Accurate data is at the centre of mitigating risk and preventing widespread panic and sensationalism during a natural disaster such as the Covid-19 pandemic. The facts allow people to make informed decisions so they can reduce their exposure and also get help to where it is needed.
This is according to two scientists who have released a preprint of a paper titled A Framework For Sharing Publicly Available Data to Inform the Covid-19 Outbreak in Africa: A South African Case Study. Vukosi Marivate, the University of Pretoria’s Absa chair of Data Science, and Herkulaas Combrink, a PhD computer science candidate at UP and research coordinator at the University of the Free State, are looking at what lessons can be learned about Covid-19 from the data available.
The first big hurdle they discovered was the way that the government has presented data about Covid-19.
Information about the number of tests performed, the number of confirmed cases, which regions are affected and the mortality rate is published by the National Institute for Communicable Diseases (NICD). Health Minister Zwelini Mkhize releases these numbers daily, along with demographic data such as age, gender, travel history and the mode of contraction. But the nuanced data is not included in the NICD information.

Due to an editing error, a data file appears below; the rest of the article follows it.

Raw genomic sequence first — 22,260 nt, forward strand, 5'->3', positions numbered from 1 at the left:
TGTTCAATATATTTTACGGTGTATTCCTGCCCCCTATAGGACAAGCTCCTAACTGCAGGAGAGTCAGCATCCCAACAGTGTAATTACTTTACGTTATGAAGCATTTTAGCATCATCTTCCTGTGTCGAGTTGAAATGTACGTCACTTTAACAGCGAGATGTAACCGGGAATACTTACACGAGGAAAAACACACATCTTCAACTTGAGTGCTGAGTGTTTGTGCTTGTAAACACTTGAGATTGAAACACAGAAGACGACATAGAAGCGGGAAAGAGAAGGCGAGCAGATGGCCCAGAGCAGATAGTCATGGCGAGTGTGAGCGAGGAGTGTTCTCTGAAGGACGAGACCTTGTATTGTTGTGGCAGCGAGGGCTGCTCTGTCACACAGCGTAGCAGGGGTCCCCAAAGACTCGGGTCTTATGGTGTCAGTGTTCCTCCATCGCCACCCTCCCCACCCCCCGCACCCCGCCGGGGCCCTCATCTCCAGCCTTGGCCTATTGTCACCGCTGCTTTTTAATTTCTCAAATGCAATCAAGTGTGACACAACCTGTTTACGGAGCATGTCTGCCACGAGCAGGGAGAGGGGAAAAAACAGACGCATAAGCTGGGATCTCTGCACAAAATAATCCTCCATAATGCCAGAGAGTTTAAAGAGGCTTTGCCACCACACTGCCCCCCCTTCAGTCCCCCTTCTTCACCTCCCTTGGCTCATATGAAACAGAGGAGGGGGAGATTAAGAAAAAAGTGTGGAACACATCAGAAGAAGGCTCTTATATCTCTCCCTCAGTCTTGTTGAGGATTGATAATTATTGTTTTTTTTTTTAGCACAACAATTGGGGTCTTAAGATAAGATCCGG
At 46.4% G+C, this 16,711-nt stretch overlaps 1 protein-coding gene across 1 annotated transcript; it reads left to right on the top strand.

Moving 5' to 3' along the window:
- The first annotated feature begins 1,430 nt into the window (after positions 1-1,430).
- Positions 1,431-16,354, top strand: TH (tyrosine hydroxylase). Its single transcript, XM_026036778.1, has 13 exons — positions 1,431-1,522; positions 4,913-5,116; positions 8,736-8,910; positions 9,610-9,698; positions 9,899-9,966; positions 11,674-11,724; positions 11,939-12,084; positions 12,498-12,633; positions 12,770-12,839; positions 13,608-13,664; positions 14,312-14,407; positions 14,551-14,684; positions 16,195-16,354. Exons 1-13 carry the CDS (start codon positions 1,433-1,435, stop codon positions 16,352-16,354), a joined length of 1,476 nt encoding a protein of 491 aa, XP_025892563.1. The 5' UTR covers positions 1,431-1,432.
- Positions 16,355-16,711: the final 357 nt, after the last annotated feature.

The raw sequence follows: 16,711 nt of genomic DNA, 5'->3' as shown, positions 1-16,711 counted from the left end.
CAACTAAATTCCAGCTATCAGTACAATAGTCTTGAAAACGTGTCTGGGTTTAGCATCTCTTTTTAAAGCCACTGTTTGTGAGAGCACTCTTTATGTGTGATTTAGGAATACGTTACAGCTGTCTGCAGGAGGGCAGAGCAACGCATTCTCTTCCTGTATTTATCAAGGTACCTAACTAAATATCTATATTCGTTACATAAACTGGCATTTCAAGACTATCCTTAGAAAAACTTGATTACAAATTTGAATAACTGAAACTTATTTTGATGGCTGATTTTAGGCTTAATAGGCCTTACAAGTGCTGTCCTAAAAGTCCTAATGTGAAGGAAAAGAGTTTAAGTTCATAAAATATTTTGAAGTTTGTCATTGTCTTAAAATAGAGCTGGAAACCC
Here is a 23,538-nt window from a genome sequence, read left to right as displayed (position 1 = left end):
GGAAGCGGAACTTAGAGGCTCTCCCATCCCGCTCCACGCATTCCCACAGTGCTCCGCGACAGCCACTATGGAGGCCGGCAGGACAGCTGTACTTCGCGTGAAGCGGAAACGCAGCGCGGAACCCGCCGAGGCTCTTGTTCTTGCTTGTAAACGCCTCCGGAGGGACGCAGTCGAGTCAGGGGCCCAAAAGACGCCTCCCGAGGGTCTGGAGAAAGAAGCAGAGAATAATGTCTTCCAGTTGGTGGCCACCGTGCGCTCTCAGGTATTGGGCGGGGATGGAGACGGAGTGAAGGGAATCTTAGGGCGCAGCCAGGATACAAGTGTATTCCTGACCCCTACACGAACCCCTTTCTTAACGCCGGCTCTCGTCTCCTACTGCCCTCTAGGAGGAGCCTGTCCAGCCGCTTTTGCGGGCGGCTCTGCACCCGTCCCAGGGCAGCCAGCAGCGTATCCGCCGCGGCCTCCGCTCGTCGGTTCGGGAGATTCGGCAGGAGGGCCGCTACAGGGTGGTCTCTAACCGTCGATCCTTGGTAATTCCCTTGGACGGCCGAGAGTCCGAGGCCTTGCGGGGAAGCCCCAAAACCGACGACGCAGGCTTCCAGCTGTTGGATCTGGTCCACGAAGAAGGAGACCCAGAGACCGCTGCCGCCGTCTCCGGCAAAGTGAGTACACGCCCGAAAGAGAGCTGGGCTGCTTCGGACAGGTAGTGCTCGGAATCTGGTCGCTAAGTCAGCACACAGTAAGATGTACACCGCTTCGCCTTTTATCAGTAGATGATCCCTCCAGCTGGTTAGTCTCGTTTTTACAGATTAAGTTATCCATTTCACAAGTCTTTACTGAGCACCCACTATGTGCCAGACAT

Vukosi and Combrink state that these sources of information are valuable, but are potentially ineffective ways of providing information to the public. Additionally, the format in which the data is presented is not computer-readable and has to undergo processing to be used and stored.
The two note that: “The impact of not having useful, usable and desirable information has a direct effect on management strategies and responses from the public in relation to the disease.”
After seeing this hole in the data capturing, storage and sharing of Covid-19 information, a dashboard run by the Data Science for Social Impact (DSFSI) research group at the University of Pretoria was created. This dashboard collates information from the various platforms the government has scattered it on, so that the public has one site to go to it and at a glance get a clearer picture of the situation in South Africa.
This information goes beyond the simple case breakdown and has started to include more detailed information such as on the number of hospitals in the country.
“Data are one of the most important assets during a crisis. Unfortunately, not prioritising this commodity had complications during the early days of the Covid-19 pandemic from a South African perspective,” reads the paper. “To prevent this from happening, the DSFSI research group has started collaborating and expanding this type of methodology to create a line list for the rest of the African continent. The data from this project led to a discussion between DSFSI and the NICD and DoH [department of health], in an attempt to assist the situation.”